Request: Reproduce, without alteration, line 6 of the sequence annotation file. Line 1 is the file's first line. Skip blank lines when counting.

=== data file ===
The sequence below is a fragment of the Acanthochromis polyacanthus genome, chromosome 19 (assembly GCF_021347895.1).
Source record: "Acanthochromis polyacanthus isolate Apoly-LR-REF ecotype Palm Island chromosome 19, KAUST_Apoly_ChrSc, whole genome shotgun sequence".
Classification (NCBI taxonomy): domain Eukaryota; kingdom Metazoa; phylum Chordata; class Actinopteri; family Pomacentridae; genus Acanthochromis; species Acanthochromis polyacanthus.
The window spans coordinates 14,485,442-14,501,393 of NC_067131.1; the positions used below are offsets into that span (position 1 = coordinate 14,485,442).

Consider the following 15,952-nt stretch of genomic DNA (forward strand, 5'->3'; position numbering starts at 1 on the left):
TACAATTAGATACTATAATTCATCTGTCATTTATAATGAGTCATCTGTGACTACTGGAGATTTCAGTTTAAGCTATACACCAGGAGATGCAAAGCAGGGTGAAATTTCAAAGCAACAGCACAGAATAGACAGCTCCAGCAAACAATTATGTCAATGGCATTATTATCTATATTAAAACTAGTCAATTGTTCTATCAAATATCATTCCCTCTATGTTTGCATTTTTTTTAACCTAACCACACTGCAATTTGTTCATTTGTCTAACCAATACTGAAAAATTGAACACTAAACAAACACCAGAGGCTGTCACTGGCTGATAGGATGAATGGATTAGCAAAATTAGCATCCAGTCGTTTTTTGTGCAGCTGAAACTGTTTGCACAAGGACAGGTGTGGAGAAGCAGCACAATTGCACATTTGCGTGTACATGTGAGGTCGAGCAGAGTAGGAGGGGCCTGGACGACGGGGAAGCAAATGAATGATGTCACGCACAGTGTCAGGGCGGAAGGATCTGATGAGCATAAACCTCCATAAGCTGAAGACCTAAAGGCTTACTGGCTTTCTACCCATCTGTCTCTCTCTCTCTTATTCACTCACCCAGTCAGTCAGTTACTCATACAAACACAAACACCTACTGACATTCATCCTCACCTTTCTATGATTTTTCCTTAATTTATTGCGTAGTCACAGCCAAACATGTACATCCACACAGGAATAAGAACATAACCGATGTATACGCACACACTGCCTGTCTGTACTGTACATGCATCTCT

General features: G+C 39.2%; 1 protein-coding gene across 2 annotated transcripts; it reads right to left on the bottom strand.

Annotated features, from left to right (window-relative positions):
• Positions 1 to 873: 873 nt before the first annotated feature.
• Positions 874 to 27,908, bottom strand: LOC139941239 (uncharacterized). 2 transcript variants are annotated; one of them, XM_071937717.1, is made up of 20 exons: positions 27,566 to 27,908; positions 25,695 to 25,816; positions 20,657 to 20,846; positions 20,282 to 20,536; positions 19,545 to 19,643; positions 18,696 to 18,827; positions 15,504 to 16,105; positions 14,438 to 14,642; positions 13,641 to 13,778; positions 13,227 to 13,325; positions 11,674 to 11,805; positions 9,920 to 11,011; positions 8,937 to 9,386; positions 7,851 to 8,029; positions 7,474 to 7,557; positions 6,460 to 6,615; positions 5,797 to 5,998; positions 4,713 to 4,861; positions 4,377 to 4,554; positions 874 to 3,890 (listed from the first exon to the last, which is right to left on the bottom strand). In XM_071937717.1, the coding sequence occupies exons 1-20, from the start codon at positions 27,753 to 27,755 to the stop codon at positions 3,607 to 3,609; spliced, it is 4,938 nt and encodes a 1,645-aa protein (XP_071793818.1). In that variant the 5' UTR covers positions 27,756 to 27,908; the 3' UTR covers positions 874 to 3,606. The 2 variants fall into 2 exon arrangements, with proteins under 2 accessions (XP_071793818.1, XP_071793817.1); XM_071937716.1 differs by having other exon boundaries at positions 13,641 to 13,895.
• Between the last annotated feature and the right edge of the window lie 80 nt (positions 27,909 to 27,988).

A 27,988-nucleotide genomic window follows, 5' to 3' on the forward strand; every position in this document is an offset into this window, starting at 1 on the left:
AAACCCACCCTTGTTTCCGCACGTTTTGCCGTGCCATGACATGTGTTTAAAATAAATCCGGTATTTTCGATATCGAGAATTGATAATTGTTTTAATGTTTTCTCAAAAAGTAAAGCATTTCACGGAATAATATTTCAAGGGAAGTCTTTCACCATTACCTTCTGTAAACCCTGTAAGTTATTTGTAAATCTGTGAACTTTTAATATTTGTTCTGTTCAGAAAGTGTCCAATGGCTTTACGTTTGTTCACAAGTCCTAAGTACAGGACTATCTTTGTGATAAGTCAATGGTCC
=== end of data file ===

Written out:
TACAATTAGATACTATAATTCATCTGTCATTTATAATGAGTCATCTGTGACTACTGGAGATTTCAGTTTAAGCTATACACCAGGAGATGCAAAGCAGGGTGAAATTTCAAAGCAACAGCACAGAATAGACAGCTCCAGCAAACAATTATGTCAATGGCATTATTATCTATATTAAAACTAGTCAATTGTTCTATCAAATATCATTCCCTCTATGTTTGCATTTTTTTTAACCTAACCACACTGCAATTTGTTCATTTGTCTAACCAATACTGAAAAATTGAACACTAAACAAACACCAGAGGCTGTCACTGGCTGATAGGATGAATGGATTAGCAAAATTAGCATCCAGTCGTTTTTTGTGCAGCTGAAACTGTTTGCACAAGGACAGGTGTGGAGAAGCAGCACAATTGCACATTTGCGTGTACATGTGAGGTCGAGCAGAGTAGGAGGGGCCTGGACGACGGGGAAGCAAATGAATGATGTCACGCACAGTGTCAGGGCGGAAGGATCTGATGAGCATAAACCTCCATAAGCTGAAGACCTAAAGGCTTACTGGCTTTCTACCCATCTGTCTCTCTCTCTCTTATTCACTCACCCAGTCAGTCAGTTACTCATACAAACACAAACACCTACTGACATTCATCCTCACCTTTCTATGATTTTTCCTTAATTTATTGCGTAGTCACAGCCAAACATGTACATCCACACAGGAATAAGAACATAACCGATGTATACGCACACACTGCCTGTCTGTACTGTACATGCATCTCT